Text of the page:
Wednesday, 27 January 2010
Rape: an insidious little word. Those four letters, in that order, conjure up a variety of emotions. We’ve an unwritten, unspoken contract, drawn up between ourselves, about what words convey to us. What they signify. Rape, signifies violation; and much, much more.
The word rape itself originates from the Latin verb rapere: to seize or take by force. To us, it is much more than that. It connotes fear, anger, guilt, shame. Sadly, those emotions are burdens, carried by far too many people.
We talk about “victims of rape.” So why is rape a favourite fantasy of so many people? Why do artists paint pictures of rape? Why do writers of erotica write their carefully crafted rape stories? Why is a word that conveys that a violation, a heinous crime, has taken place, a turn on? Why do we find the paintings and stories such a turn on? We know exactly what is going on; yet still we look at the pictures and read the stories.
The tale of Persephone is a favourite subject for artists. Here is her story. She was abducted by Hades and starved into submission.
In the days when gods and goddesses walked on the Earth, the three most powerful gods were brothers. Zeus was ruler of the sky, Poseidon was god of the sea and Hades was the Lord of the Underworld.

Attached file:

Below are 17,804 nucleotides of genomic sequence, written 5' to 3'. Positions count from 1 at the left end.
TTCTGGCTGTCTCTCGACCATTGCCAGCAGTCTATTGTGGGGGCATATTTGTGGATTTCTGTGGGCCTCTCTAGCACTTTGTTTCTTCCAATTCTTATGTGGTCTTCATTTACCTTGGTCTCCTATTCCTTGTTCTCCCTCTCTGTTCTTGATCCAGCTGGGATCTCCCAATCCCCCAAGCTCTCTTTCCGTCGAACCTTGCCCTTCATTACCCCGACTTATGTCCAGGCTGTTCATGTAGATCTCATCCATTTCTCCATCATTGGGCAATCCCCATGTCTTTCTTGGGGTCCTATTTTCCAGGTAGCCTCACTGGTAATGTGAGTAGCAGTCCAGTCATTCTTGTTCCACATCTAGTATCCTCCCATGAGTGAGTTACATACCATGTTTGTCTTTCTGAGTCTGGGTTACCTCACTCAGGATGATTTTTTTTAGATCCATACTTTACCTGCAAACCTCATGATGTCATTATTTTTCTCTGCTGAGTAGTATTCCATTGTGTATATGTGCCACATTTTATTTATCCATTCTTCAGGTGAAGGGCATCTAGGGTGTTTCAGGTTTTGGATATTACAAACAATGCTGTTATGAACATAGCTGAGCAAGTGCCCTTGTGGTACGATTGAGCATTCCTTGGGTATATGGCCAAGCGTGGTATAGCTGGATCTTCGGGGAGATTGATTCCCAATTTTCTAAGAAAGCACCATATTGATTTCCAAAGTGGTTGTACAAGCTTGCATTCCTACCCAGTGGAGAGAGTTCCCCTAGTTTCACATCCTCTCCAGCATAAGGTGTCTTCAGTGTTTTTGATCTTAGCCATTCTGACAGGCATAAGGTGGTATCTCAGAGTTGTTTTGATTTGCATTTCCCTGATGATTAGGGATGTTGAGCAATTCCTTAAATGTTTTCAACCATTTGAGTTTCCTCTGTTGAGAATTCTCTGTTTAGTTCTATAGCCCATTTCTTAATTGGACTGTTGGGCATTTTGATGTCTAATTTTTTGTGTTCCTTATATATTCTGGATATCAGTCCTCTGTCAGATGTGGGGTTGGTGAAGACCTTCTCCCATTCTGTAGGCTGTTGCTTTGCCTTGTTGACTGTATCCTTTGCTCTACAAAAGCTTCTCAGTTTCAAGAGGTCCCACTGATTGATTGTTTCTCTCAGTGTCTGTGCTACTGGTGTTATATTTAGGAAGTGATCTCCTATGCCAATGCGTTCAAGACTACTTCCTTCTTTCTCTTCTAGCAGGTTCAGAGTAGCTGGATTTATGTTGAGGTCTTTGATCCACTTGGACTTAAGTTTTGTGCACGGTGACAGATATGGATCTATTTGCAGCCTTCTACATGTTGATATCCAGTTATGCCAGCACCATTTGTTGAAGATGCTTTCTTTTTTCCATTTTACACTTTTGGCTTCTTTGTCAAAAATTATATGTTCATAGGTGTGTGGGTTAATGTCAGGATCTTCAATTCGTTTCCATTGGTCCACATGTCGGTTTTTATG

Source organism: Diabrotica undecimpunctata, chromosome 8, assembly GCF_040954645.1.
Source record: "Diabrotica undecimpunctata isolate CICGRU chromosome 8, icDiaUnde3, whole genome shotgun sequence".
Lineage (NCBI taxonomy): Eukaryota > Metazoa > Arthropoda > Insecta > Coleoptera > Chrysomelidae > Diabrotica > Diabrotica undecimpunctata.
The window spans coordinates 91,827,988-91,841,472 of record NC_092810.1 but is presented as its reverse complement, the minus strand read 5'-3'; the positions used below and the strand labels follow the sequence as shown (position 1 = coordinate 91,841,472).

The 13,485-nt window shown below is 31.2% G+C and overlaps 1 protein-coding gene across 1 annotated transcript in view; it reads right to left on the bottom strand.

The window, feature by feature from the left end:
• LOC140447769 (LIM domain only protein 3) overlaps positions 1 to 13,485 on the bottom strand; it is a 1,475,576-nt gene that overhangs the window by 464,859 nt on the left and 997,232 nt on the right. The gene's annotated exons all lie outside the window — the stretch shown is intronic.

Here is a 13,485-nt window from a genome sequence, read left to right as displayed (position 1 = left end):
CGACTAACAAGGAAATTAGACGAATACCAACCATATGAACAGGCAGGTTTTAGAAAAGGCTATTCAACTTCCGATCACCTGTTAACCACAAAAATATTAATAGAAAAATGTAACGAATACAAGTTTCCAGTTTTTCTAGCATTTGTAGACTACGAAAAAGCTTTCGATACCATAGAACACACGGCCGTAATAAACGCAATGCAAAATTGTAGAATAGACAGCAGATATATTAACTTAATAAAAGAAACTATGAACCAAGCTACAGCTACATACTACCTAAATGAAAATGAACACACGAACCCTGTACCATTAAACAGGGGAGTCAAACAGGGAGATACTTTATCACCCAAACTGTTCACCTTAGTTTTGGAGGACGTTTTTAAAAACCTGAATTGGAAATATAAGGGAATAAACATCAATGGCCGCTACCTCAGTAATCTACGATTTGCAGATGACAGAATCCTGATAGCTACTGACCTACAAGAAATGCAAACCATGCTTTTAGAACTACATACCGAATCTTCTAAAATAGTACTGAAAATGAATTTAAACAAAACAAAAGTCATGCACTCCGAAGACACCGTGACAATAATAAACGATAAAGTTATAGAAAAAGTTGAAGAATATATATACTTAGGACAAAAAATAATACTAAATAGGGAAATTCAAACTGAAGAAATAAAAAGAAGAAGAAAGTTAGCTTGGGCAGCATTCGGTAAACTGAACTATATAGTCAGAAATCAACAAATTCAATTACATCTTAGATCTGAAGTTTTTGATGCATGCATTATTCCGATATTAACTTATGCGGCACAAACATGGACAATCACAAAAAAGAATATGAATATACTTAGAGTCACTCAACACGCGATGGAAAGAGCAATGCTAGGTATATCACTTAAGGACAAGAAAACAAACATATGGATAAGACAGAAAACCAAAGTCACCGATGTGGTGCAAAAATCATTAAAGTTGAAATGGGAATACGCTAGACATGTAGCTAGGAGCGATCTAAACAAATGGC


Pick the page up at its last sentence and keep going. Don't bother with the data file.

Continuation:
The Underworld was a terrible place, a place without light, where the spirits of the dead went. Having entered the underworld, and having eaten there, no-one was allowed to re-enter the world of the living.
A beautiful girl lived on the Earth and her name was Persephone.
One day Hades visited Earth and rode past Persephone while she was gathering flowers in a field. He was dazzled by her beauty. He wanted her. And being one of the three most powerful gods, he kidnapped her and drove off in his chariot.
Persephone was terrified. She was pinned to the floor of Hades' chariot while he drove faster and faster, down and down, into the darkness of the underworld. In the black halls of Hades, Persephone crouched and cried, refusing all food, refusing to speak to the god who had snatched her away.
Days passed. Persephone's hunger grew. At last she could resist no longer, she ate some pomegranate seeds and, having eaten, she could not return to the world above.
Meanwhile, her Mother, the goddess Demeter, grew distracted. She knew what had happened but she could do nothing. She raged all the more because she was powerless against Hades. She went to Zeus, the king of gods, and she begged him to bring about Persephone's return. Zeus could not bear Demeter's crying. Her tears were destroying the harvest. He had to do something.
Unfortunately, he was too late to stop Persephone eating the Pomegranate seeds. The rules of the Underworld had to be obeyed. Yet, Zeus being Zeus, the rules could be stretched a little. He sent Hermes, the messenger of the gods, to strike a deal with Hades. The deal was this. Persephone would marry Hades and remain Queen of the Underworld, living there half the year. In the spring she could return to earth, and live there in the warm, bright light of the summer.
And this is what happened. While Persephone lives in the underworld, the days are short and dark and cold. But with her return to Earth in the spring, the flowers start to bloom, the leaves to bud, and the birds to sing in the sky.